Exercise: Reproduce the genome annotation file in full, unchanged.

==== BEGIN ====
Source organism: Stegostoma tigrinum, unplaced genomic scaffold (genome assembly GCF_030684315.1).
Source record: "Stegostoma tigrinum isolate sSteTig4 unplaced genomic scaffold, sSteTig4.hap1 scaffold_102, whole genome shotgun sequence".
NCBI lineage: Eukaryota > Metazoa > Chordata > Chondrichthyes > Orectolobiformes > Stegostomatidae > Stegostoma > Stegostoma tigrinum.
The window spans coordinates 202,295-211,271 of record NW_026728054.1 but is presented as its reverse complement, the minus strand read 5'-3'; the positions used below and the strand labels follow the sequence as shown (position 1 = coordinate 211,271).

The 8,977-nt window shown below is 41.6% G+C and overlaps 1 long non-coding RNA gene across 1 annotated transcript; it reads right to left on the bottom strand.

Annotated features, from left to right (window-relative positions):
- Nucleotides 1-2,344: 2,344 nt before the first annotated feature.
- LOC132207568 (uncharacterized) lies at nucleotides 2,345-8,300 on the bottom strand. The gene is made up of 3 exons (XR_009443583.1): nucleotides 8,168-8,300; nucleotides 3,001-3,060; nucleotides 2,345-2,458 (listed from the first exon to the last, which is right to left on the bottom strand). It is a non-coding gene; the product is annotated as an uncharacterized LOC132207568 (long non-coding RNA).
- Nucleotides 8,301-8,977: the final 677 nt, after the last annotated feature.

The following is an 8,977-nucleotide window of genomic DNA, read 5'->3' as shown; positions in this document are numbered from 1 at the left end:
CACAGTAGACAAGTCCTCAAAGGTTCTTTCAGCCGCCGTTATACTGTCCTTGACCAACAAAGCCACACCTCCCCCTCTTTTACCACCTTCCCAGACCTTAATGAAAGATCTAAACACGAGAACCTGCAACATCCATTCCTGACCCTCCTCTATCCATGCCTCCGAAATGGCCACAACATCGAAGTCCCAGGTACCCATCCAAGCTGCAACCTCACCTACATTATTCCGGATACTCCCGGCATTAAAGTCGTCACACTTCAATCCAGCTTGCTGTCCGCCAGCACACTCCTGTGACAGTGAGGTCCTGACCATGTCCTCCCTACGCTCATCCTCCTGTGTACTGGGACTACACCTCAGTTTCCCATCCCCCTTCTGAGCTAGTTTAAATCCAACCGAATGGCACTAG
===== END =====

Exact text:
Source organism: Stegostoma tigrinum, unplaced genomic scaffold (genome assembly GCF_030684315.1).
Source record: "Stegostoma tigrinum isolate sSteTig4 unplaced genomic scaffold, sSteTig4.hap1 scaffold_102, whole genome shotgun sequence".
NCBI lineage: Eukaryota > Metazoa > Chordata > Chondrichthyes > Orectolobiformes > Stegostomatidae > Stegostoma > Stegostoma tigrinum.
The window spans coordinates 202,295-211,271 of record NW_026728054.1 but is presented as its reverse complement, the minus strand read 5'-3'; the positions used below and the strand labels follow the sequence as shown (position 1 = coordinate 211,271).

The 8,977-nt window shown below is 41.6% G+C and overlaps 1 long non-coding RNA gene across 1 annotated transcript; it reads right to left on the bottom strand.

Annotated features, from left to right (window-relative positions):
- Nucleotides 1-2,344: 2,344 nt before the first annotated feature.
- LOC132207568 (uncharacterized) lies at nucleotides 2,345-8,300 on the bottom strand. The gene is made up of 3 exons (XR_009443583.1): nucleotides 8,168-8,300; nucleotides 3,001-3,060; nucleotides 2,345-2,458 (listed from the first exon to the last, which is right to left on the bottom strand). It is a non-coding gene; the product is annotated as an uncharacterized LOC132207568 (long non-coding RNA).
- Nucleotides 8,301-8,977: the final 677 nt, after the last annotated feature.

The following is an 8,977-nucleotide window of genomic DNA, read 5'->3' as shown; positions in this document are numbered from 1 at the left end:
CACAGTAGACAAGTCCTCAAAGGTTCTTTCAGCCGCCGTTATACTGTCCTTGACCAACAAAGCCACACCTCCCCCTCTTTTACCACCTTCCCAGACCTTAATGAAAGATCTAAACACGAGAACCTGCAACATCCATTCCTGACCCTCCTCTATCCATGCCTCCGAAATGGCCACAACATCGAAGTCCCAGGTACCCATCCAAGCTGCAACCTCACCTACATTATTCCGGATACTCCCGGCATTAAAGTCGTCACACTTCAATCCAGCTTGCTGTCCGCCAGCACACTCCTGTGACAGTGAGGTCCTGACCATGTCCTCCCTACGCTCATCCTCCTGTGTACTGGGACTACACCTCAGTTTCCCATCCCCCTTCTGAGCTAGTTTAAATCCAACCGAATGGCACTAG